This information needs to be located so that it is directly and easily accessible from the place where the offers are displayed to the consumer. Do note that the rules don't apply to internet search engines, so PPCers still won't learn how Google does it.
In addition, the provider of the online marketplace will have to provide information about the person offering products or services through the online marketplace. In particular, it is important to indicate whether the provider is also the seller. The online marketplace provider informs about this on the basis of a declaration by this third party, but the online marketplace provider is not obliged to verify the accuracy and truthfulness of this declaration.
If the seller is not an entrepreneur, this information is subject to the obligation of the online marketplace provider to inform the consumer that he is not protected by consumer law. The last part of the information obligation includes the obligation to inform the consumer about the relationship between the online marketplace provider and the third party offering the product or service, in particular the division of contractual obligations between them.
In the event of non-compliance with these obligations, the operator of the online marketplace is liable to a fine of up to 4% of the seller's total annual turnover and, if the amount of turnover is not known to the supervisory authority, a fine of up to CZK 50 million may be imposed.
For a long time, there has been uncertainty for some businesses as to whether or not they have to include written instructions with their products. The provisions of Section 9 of the Consumer Protection Act were not entirely clear. With the amendment, however, there is finally clarity:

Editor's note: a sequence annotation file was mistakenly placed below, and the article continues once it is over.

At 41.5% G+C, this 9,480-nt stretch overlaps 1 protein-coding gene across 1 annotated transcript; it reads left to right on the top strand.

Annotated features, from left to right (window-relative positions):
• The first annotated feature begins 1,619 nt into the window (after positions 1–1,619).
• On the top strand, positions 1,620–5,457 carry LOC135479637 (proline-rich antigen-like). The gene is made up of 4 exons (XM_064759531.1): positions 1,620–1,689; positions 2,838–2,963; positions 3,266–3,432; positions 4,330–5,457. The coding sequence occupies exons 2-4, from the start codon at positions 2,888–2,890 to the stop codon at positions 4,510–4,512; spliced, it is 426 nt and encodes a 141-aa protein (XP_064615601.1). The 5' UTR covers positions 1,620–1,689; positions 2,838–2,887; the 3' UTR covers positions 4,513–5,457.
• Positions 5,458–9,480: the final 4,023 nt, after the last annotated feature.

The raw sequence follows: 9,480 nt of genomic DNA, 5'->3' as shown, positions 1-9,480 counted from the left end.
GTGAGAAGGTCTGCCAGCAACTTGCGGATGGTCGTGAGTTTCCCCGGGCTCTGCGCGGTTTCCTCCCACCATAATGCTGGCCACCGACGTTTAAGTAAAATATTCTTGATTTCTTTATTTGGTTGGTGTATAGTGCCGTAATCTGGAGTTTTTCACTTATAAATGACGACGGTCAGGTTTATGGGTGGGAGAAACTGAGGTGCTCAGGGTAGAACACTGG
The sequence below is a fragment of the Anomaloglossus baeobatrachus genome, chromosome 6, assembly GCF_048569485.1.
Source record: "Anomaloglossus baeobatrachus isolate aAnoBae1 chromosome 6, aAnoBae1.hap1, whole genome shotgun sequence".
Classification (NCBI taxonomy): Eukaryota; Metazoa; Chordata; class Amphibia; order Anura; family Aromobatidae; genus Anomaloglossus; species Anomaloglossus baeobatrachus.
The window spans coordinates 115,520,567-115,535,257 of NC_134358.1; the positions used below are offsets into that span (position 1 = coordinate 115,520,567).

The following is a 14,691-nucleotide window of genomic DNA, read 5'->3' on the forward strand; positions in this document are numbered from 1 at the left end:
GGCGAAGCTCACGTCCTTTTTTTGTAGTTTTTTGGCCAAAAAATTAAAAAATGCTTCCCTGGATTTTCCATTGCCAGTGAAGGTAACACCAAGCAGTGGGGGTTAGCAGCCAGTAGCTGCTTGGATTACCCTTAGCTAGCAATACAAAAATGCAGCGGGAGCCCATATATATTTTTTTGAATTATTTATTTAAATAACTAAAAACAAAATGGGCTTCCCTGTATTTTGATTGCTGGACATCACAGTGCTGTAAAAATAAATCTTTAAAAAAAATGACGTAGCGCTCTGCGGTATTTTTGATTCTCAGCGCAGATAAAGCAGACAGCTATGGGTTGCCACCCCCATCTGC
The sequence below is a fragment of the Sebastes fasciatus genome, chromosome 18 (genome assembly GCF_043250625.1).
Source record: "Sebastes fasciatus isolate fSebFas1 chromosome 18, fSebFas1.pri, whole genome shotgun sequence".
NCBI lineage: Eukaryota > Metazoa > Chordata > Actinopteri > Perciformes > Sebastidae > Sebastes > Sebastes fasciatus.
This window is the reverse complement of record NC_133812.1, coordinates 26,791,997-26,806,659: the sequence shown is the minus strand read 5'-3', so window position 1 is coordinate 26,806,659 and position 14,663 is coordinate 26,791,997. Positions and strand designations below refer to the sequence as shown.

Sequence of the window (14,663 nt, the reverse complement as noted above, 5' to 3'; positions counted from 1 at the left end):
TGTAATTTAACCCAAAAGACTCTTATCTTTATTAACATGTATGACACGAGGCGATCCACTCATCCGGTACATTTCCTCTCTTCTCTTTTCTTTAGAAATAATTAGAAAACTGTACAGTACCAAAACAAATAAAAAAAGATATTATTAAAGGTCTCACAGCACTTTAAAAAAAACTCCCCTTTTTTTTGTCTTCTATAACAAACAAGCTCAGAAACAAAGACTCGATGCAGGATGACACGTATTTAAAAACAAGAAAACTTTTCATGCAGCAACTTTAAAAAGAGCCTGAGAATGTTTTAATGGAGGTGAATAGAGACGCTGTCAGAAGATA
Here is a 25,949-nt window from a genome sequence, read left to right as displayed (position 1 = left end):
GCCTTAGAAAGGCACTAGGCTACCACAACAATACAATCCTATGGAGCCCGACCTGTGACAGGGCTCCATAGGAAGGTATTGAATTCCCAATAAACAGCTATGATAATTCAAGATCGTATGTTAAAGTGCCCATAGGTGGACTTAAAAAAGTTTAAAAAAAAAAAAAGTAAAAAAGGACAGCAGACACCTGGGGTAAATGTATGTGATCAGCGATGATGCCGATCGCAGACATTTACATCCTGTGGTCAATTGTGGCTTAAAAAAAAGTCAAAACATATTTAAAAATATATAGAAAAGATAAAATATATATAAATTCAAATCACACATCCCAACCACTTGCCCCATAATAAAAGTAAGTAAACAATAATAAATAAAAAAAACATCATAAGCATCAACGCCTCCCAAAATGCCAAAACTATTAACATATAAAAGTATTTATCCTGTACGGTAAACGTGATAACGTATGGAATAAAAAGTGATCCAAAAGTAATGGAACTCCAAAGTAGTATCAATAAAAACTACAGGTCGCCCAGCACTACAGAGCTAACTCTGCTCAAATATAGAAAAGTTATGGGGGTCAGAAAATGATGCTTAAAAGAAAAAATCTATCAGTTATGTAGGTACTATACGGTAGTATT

The operator must include instructions, but they no longer have to be in writing, but on a durable medium.
You can slowly put your smile back, because the website where the instructions are published is not considered a permanent data carrier. This is because they do not allow you to store the instructions in an unchanged form for a reasonable period of time.
Of course, the consumer can still ask for written instructions. This should be provided where it is reasonable for the nature of the product/service provided. Simply, if a consumer buys a Blu-ray disc with a computer game on it, it would be unreasonable for the consumer to be able to request written instructions.
No. According to the amendment, it won't be enough. The instructions must be on a medium such as USB, CD-ROM (we're getting old), memory stick, or electronic mail. Want to get rid of the paper? Email the instructions. This will meet the requirements under the proposed amendment. ✅
Whether you run an e-shop or a brick-and-mortar store, the amendment will bring a major change to the way you present discounts. Many e-shops are adapting their prices to the current market needs. And often they present discounts that are not discounts at all. This puts consumers in a very difficult situation, as they have to monitor the market situation very closely and remember how much the goods were selling for before the discount (really, not the crossed-out price tag).
The bill requires sellers of any discount or discount promotion to state its lowest price within 30 days before the discount is given. For products that have been on the market for less than 30 days, the seller must state the lowest price for that period. The legislator thus tries to prevent price increases before the discount event. The only exceptions are products that are perishable or have a short shelf life.